The stench of spoiled meat wafted through the open kitchen and into the living room of Ricky Williams's apartment as another warm October night raged below in South Beach. The friends and business associates present seemed reluctant to consider why one of the NFL's best running backs felt no need to deal with the stink until, finally, one asked the host, "What's up with the mad cow disease?"
Williams, prone on an ivory-colored couch with a book of Impressionist paintings, glanced up and replied, "Oh...yeah, someone left some veal in my refrigerator. About three weeks ago, I think." With that, Williams went back to his book and the curious place his friends call Rickyland.
If Williams always seemed more bohemian artiste than football star, that perception was bolstered by the former Heisman Trophy winner's stunning decision last Friday to retire from the Dolphins after five productive but largely unsatisfying NFL seasons. With his combination of size, speed and toughness Williams had the talent to become a Hall of Famer, but he walked away before establishing credentials worthy of Canton. He felt stifled by his sport's conformist culture (Williams recently tested positive for marijuana and were he to play in 2004, he'd face a $650,000 fine), and he struggled with the notion that the game was his calling. This is no trifling concern for a man in his position. Because running backs are uniquely brutalized, all of them—even the immortals—grapple with the question, Is this worth it?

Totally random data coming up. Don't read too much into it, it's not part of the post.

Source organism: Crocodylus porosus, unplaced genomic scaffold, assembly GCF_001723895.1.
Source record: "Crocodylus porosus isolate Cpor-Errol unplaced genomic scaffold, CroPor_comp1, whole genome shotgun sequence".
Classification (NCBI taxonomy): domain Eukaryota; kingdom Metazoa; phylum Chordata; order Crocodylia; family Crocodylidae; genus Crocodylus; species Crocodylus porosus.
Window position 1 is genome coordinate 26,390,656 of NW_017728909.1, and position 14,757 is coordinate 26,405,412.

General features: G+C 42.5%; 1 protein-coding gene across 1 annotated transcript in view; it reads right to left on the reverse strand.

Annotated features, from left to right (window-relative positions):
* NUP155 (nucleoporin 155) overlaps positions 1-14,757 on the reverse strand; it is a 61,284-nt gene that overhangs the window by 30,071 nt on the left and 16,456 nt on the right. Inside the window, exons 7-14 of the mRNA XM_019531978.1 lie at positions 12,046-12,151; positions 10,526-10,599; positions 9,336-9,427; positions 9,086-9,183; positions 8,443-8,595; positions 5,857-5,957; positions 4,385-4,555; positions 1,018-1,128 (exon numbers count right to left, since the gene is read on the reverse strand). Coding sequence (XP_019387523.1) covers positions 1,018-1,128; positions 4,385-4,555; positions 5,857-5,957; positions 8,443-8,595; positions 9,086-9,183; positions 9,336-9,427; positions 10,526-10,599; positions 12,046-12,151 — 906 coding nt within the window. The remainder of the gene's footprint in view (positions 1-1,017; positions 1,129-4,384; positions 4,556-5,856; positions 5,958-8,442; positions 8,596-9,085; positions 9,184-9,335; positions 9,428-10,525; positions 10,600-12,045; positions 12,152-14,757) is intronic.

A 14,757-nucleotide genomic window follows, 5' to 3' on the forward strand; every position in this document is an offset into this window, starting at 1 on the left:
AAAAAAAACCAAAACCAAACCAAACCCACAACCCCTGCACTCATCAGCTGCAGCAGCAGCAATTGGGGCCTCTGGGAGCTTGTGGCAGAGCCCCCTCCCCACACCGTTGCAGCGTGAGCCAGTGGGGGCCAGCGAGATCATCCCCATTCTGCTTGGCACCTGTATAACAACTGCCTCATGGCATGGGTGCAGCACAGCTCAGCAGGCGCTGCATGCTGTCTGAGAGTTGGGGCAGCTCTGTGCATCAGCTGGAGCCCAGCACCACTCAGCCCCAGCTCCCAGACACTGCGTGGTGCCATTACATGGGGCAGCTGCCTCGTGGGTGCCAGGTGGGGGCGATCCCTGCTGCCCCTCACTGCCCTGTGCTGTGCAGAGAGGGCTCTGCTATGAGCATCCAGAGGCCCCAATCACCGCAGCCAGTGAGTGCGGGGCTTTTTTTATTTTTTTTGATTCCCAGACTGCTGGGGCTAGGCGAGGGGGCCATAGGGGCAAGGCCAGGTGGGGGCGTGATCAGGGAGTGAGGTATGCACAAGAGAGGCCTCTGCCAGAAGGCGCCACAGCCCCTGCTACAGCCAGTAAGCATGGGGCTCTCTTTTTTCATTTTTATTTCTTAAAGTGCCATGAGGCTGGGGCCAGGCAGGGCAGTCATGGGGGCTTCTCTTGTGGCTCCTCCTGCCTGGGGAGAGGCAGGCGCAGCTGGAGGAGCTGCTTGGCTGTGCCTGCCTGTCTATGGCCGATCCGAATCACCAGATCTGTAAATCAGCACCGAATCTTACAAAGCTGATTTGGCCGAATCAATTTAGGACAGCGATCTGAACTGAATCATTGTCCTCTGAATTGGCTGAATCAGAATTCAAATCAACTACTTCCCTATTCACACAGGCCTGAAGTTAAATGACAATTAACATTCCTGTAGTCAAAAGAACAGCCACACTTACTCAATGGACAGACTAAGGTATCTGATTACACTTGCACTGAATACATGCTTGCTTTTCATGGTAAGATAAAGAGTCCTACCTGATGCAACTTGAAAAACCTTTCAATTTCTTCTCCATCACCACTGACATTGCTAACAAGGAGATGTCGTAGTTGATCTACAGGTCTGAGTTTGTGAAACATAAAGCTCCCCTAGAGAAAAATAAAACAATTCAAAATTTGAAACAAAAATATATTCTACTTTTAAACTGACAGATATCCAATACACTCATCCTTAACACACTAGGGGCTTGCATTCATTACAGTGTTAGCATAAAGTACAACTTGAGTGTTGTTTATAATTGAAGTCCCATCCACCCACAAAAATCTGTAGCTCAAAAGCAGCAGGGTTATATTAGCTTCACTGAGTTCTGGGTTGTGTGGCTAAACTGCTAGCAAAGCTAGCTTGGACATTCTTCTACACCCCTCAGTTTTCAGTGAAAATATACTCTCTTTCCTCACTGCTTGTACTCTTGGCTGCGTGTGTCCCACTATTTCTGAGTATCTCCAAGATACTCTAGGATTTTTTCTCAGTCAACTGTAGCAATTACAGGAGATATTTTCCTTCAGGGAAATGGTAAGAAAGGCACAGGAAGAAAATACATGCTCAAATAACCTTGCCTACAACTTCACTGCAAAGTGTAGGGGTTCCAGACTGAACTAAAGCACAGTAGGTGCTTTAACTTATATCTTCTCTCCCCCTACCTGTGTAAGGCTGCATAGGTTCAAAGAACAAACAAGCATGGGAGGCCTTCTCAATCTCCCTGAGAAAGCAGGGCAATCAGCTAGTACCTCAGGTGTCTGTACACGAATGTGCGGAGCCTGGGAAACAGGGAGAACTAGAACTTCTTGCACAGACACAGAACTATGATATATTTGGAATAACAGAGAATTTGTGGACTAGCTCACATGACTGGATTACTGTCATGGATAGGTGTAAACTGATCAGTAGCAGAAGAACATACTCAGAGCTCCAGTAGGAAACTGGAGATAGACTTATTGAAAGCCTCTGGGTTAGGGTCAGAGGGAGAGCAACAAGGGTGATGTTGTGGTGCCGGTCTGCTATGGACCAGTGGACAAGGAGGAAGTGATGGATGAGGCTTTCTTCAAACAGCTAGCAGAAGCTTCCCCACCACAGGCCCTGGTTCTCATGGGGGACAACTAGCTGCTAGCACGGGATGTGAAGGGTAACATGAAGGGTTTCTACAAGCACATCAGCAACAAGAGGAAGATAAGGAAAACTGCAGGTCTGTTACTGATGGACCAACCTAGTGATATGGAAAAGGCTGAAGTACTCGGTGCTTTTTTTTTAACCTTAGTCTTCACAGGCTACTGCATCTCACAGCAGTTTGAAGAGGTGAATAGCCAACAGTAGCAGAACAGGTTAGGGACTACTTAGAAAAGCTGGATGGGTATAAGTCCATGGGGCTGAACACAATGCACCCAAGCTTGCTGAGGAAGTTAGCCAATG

"There's not a running back alive that wants to go to training camp this week," says Marshall Faulk, the Rams' 31-year-old future Hall of Famer. "We talked recently, and what it comes down to is, Ricky's not feeling the love for the game. Sometimes the love gets challenged, and right now things outside the game are obviously drawing more of his interest than the game itself".
While NFL fans ponder the odd concept that a 27-year-old man might voluntarily part with fame and fortune, and South Floridians turn their lonely eyes to Shaq, and fantasy footballers rearrange their draft boards, Williams will do what he chooses when he chooses. Such an escape fantasy is not uncommon to those with less glamorous jobs; seeing a star athlete act on one, as Celtics center turned cabbie Dave Cowens did for a spell in the '70s, is a jolt to the equilibrium.
Looking back, perhaps we should have seen this coming. Last November, as I dined with Williams in downtown Nashville the night before the Dolphins lost to the Titans, he spoke of the "brief window of opportunity" he enjoyed as an NFL halfback and offered some musings on his postfootball future. "I love what I do, and I don't do it for the money, so it will be that much easier for me to walk away," he said. "A lot of guys wonder what they're going to do when they stop playing football. I say, 'What am I gonna do?' and there's like two million choices." When I asked him for a few examples, his eyes lit up like the diamond stud he once had embedded into his tongue. He spoke of traveling: Italy, Turkey, Spain, France, Jamaica, England, the Netherlands and "all over South America. I'll probably live in Italy or Spain for a while. And get this—I've actually considered coaching. Not in the pros but in college. I'd like to start as a small-college head coach, if someone would give me that chance."
For now, according to The Miami Herald, Williams is in Asia, beginning his journey along the path to self-fulfillment. Given his youth and flighty nature, it's natural to wonder whether he'll be back for another round of Sunday poundings, perhaps as soon as next year. In the meantime, give him credit for his conviction—and for having the gall to follow his heart.